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This profile was last updated on 12/12/10  and contains information from public web pages.

Mr. Michael Cohill

Wrong Michael Cohill?
Phone: (330) ***-****  
 
Background

Employment History

Board Memberships and Affiliations

35 Total References
Web References
iCanGarden.com
www.icangarden.com, 12 Dec 2010 [cached]
by Michael Cohill
...
"Shhhh, the secret is," Michael Cohill, director of the American Toy Marble Museum, touches his finger to his lips, "we found Santa. Cohill's blue eyes twinkle like the small Blue Santa he holds in his hand.
"It's a wishing Santa" he explains. "You hold it in your hand and wish for the present you want for Christmas."
Doing extensive historical research for the Marble Museum, Cohill and Graham discovered the significance of the Blue Santa and how it was made.
...
Cohill is now using those same, somewhat crude, historic mass-production methods to make reproductions of the Blue Santa.
...
The Blue Santa was a penny toy," says Cohill, gingerly cradling the original Blue Santa.
"This was the birthplace of the modern toy industry. Previously, hand-made toys were so expensive only the wealthiest families could afford to buy a toy for their children. With the introduction of mass-production, for the first time in world history, all children could have a toy," says Cohill.
...
Cohill goes on to say," When archeologists working at the site of the first mass-produced toy found the Blue Santa, at the birthplace of the modern industry, where from that point forward all children could have a toy, well then this Blue Santa is the real Santa (a metaphor on the miracle of mass-production) and we've discovered the original North Pole."
"Shhhh, the secret. . . we ...
www.prweb.com, 11 Dec 2010 [cached]
"Shhhh, the secret. . . we found Santa Claus," say Michael Cohill, director of the American Toy Marble Museum.
...
"Shhhh, the secret is," Michael Cohill, director of the American Toy Marble Museum, touches his finger to his lips, "we found Santa. Cohill's blue eyes twinkle like the small Blue Santa he holds in his hand.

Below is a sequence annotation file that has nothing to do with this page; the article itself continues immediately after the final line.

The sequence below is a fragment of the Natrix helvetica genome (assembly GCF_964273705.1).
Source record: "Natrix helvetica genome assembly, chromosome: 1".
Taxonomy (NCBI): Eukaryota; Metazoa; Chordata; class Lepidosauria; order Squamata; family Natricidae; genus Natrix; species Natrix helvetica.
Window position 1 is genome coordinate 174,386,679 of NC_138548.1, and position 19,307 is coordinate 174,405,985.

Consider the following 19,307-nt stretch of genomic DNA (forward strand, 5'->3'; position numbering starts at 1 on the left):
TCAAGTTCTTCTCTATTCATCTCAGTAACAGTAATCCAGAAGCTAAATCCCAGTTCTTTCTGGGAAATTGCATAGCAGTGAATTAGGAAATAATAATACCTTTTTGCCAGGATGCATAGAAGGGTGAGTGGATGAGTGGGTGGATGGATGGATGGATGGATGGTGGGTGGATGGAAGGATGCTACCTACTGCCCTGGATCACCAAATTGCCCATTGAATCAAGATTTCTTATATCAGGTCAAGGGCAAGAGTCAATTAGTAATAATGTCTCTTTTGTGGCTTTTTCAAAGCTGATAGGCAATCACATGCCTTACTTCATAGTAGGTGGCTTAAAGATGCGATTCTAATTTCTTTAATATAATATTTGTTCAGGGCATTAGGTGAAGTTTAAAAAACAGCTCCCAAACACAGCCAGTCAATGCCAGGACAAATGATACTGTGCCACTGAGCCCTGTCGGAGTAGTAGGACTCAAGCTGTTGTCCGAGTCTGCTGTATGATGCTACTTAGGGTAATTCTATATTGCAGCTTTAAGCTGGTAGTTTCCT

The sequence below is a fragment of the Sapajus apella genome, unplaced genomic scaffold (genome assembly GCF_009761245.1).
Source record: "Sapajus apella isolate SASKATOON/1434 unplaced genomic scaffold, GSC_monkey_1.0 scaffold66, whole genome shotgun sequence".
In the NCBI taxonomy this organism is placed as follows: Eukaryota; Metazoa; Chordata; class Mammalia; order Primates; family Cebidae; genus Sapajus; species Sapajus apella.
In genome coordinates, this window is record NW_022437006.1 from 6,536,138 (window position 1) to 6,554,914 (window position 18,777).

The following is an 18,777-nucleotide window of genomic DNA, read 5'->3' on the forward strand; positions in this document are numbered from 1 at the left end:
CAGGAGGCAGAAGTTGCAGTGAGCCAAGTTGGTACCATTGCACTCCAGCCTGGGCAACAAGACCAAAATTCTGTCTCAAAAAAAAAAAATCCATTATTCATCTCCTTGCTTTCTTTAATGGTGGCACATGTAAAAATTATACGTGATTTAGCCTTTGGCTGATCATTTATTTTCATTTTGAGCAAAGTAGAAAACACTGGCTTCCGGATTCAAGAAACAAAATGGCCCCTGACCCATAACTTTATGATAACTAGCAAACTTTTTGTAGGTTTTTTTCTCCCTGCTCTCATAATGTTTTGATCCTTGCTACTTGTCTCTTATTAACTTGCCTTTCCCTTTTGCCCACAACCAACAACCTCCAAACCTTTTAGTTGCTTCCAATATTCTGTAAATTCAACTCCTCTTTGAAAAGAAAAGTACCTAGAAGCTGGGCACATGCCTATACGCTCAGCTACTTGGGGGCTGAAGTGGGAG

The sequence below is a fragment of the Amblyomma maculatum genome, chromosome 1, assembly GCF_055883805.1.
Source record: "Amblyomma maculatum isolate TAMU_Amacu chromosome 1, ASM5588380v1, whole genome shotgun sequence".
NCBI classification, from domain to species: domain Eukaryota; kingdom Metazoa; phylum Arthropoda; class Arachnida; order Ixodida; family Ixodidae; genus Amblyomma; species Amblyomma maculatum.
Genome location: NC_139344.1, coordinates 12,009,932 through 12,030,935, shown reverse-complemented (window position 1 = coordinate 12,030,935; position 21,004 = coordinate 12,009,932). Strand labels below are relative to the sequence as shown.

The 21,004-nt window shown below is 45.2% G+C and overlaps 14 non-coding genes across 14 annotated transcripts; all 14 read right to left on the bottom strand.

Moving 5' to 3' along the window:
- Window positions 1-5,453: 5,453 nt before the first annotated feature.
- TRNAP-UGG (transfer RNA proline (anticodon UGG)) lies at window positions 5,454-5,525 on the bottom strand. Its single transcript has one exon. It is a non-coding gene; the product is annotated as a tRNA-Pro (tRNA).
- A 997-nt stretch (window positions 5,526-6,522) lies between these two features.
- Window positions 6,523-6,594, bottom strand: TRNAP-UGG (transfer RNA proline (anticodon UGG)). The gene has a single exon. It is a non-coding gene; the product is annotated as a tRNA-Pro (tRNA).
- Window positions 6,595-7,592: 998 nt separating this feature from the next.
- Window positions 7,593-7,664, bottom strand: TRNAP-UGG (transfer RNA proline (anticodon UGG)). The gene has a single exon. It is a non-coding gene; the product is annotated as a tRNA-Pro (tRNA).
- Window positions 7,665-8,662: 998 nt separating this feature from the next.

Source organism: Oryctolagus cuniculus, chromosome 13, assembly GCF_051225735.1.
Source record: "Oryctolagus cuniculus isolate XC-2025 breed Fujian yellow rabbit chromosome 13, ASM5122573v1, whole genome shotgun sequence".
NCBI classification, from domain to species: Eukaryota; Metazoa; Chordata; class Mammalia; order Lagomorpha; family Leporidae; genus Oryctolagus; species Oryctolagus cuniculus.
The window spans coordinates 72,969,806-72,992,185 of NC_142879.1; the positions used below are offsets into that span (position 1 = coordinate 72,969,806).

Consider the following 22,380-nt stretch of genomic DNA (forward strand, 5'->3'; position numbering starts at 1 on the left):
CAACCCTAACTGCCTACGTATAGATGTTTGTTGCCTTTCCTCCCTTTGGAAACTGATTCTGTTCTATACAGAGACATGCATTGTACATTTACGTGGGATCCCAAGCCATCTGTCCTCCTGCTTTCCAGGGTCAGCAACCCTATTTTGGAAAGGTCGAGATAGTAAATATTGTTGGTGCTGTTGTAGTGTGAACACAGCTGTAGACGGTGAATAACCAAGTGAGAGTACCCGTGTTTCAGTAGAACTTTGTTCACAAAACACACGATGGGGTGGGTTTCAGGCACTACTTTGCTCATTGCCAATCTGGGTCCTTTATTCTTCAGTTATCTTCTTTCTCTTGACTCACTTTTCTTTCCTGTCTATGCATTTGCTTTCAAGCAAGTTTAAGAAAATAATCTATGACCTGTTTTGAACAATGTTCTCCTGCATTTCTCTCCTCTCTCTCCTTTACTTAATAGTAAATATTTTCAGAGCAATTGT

"It's a wishing Santa" he explains. "You hold it in your hand and wish for the present you want for Christmas."
Doing extensive historical research for the Marble Museum, Cohill and Graham discovered the significance of the Blue Santa and how it was made.
...
Cohill is now using those same, somewhat crude, historic mass-production methods to make reproductions of the Blue Santa.
...
The Blue Santa was a penny toy," says Cohill, gingerly cradling the original Blue Santa.
"This was the birthplace of the modern toy industry. Previously, hand-made toys were so expensive only the wealthiest families could afford to buy a toy for their children. With the introduction of mass-production, for the first time in world history, all children could have a toy," says Cohill.
...
Cohill goes on to say," When archeologists working at the site of the first mass-produced toy found the Blue Santa, at the birthplace of the modern industry, where from that point forward all children could have a toy, well then this Blue Santa is the real Santa (a metaphor on the miracle of mass-production) and we've discovered the original North Pole."
...
Michael Cohill The American Toy Marble Museum 330-396-1670
Ohiomagazine.com | Ohio Travel Articles
www.ohiomagazine.com, 1 Feb 2007 [cached]
Here, let me show you how ... " Michael Cohill, manager of the American Toy Marble Museum in Akron, kneels down inside a carpeted ring littered with white and black marbles.He expertly holds a marble between his fingers and shoots it with lightning speed and precision.
...